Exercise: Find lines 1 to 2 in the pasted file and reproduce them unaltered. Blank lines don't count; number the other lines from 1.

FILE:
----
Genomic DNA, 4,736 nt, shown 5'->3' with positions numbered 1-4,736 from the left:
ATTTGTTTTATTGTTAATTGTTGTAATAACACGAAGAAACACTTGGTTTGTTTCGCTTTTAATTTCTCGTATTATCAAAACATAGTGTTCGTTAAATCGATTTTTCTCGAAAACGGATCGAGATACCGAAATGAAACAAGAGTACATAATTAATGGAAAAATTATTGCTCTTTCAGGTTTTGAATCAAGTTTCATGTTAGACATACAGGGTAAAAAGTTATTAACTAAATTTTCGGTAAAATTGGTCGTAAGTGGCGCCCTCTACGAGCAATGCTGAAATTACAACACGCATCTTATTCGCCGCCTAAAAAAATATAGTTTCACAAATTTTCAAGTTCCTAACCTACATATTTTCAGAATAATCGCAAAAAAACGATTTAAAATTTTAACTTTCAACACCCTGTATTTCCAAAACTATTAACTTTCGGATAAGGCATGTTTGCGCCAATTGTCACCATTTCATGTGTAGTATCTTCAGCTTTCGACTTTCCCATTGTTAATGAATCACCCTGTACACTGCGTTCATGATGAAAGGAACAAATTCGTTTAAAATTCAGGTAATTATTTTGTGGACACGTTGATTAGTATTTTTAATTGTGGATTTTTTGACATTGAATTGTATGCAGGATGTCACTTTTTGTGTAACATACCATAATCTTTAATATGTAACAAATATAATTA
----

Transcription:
Genomic DNA, 4,736 nt, shown 5'->3' with positions numbered 1-4,736 from the left:
ATTTGTTTTATTGTTAATTGTTGTAATAACACGAAGAAACACTTGGTTTGTTTCGCTTTTAATTTCTCGTATTATCAAAACATAGTGTTCGTTAAATCGATTTTTCTCGAAAACGGATCGAGATACCGAAATGAAACAAGAGTACATAATTAATGGAAAAATTATTGCTCTTTCAGGTTTTGAATCAAGTTTCATGTTAGACATACAGGGTAAAAAGTTATTAACTAAATTTTCGGTAAAATTGGTCGTAAGTGGCGCCCTCTACGAGCAATGCTGAAATTACAACACGCATCTTATTCGCCGCCTAAAAAAATATAGTTTCACAAATTTTCAAGTTCCTAACCTACATATTTTCAGAATAATCGCAAAAAAACGATTTAAAATTTTAACTTTCAACACCCTGTATTTCCAAAACTATTAACTTTCGGATAAGGCATGTTTGCGCCAATTGTCACCATTTCATGTGTAGTATCTTCAGCTTTCGACTTTCCCATTGTTAATGAATCACCCTGTACACTGCGTTCATGATGAAAGGAACAAATTCGTTTAAAATTCAGGTAATTATTTTGTGGACACGTTGATTAGTATTTTTAATTGTGGATTTTTTGACATTGAATTGTATGCAGGATGTCACTTTTTGTGTAACATACCATAATCTTTAATATGTAACAAATATAATTA